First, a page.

A report from VentureBeat offers more insight into the development of Apple’s A6 chip, refencing a post by chip analyst Linley Gwennap, who adds to claims that Apple has created a custom CPU. Gwennap’s notes that Apple has spent a total of $500 million on chip company acquisitions and chip development, investments that are beginning to bear tangible fruit with A6. By creating its own chips rather than relying on other companies’ designs, Apple will be able to narrowly target its processors to the horsepower and energy needs of its devices, as well as reducing costs — and/or raising its profits.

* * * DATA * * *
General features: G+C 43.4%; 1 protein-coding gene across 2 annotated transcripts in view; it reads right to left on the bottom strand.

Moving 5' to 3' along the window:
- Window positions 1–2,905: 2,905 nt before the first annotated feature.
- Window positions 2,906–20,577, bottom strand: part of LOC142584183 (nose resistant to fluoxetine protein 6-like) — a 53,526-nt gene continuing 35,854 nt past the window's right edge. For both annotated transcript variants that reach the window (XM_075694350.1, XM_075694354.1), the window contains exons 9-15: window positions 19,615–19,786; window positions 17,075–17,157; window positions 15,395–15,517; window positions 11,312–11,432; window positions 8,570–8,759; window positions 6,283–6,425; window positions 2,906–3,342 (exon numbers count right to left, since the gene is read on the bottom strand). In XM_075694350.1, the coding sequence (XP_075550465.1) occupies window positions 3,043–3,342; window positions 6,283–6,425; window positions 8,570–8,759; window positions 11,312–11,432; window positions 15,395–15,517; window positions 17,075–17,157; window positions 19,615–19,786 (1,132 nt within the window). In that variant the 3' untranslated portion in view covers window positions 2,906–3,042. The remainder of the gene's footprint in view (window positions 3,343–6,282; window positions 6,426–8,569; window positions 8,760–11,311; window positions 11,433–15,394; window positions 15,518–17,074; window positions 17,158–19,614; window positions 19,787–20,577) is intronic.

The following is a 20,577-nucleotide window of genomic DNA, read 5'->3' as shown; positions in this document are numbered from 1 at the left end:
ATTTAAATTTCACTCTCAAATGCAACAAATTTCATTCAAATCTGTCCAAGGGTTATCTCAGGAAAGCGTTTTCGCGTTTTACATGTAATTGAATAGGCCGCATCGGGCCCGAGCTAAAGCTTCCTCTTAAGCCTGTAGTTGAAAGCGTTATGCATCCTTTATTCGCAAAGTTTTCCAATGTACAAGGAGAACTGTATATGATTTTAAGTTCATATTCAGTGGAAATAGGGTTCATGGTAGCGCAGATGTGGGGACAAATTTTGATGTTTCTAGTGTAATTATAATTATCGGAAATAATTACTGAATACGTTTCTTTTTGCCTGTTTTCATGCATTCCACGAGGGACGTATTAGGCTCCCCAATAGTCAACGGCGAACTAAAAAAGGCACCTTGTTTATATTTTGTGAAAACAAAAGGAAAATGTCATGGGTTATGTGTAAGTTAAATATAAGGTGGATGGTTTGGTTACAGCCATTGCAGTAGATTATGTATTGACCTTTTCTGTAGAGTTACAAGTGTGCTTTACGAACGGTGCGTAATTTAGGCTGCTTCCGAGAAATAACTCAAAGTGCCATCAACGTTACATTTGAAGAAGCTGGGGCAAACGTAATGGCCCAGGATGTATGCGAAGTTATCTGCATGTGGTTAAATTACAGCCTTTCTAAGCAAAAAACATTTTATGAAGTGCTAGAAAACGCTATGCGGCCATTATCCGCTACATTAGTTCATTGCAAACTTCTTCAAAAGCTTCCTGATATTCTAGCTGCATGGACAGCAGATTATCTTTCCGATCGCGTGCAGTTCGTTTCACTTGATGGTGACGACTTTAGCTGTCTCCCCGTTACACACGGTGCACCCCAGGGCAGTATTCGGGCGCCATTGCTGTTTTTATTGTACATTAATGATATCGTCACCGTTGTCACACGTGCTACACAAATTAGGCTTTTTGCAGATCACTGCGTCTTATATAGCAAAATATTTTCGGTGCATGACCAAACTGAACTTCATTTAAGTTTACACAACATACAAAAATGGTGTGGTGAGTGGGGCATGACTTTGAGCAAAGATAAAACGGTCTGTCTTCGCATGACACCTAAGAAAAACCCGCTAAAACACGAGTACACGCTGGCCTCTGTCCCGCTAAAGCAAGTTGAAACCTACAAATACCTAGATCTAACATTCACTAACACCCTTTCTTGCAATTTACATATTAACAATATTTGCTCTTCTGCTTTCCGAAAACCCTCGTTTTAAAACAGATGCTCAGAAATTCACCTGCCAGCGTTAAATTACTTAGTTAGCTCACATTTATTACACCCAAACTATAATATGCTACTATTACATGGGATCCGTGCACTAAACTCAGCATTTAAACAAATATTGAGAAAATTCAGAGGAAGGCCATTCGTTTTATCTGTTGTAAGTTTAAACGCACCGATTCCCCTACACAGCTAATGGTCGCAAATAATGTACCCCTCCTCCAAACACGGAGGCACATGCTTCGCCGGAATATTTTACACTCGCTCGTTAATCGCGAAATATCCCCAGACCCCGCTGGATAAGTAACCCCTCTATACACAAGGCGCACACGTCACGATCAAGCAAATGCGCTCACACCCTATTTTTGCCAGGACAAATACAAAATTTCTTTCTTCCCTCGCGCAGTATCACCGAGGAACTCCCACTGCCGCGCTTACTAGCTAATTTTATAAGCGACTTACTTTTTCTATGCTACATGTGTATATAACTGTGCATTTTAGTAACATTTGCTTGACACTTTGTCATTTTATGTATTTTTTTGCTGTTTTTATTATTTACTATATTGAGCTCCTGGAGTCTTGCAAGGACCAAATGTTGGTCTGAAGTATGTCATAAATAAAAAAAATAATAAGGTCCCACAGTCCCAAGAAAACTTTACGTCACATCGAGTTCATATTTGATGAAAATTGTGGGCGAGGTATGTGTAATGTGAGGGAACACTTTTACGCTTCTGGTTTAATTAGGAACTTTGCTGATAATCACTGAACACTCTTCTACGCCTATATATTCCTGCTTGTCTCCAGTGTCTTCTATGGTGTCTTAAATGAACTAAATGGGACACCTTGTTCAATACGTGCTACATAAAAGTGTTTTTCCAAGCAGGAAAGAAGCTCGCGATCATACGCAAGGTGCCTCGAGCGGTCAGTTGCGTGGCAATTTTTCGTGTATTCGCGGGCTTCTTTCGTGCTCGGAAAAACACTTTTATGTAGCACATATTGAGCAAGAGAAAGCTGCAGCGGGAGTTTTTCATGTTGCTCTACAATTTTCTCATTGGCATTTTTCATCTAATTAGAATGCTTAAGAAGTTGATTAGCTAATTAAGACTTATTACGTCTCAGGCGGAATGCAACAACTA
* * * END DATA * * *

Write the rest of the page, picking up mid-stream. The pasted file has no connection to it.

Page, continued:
Following Apple’s acquisition of PA Semi, the company began work on separate projects, says Gwennap: the refinement of an ARM Cortex design into what became the Apple A4 chip, and the creation of an all-new CPU, leading Apple to inquire Intrinsity in 2010, and subsequently complete the A6 last year. Gwennap claims that the A6 is similar in complexity and performance to the ARM Cortex-A15 and the Krait CPU that appears in Qualcomm’s newest chips, noting that the A6 is larger than would have been the case if Apple’s third-generation iPad A5X processor was shrunk from a 45-nanometer manufacturing process to a 32-nanometer manufacturing process; had Apple done nothing more than shrink the A5X, the chip would have been 82 square millimeters. According to Gwennap, the 96 square millimeter size is likely attributable to a more powerful custom CPU core, as well as a better image processor for the camera. He expects Apple to use the A6 through 2013 and then launch a new CPU design in 2014, possibly based on the 64-bit ARMv8 instruction set.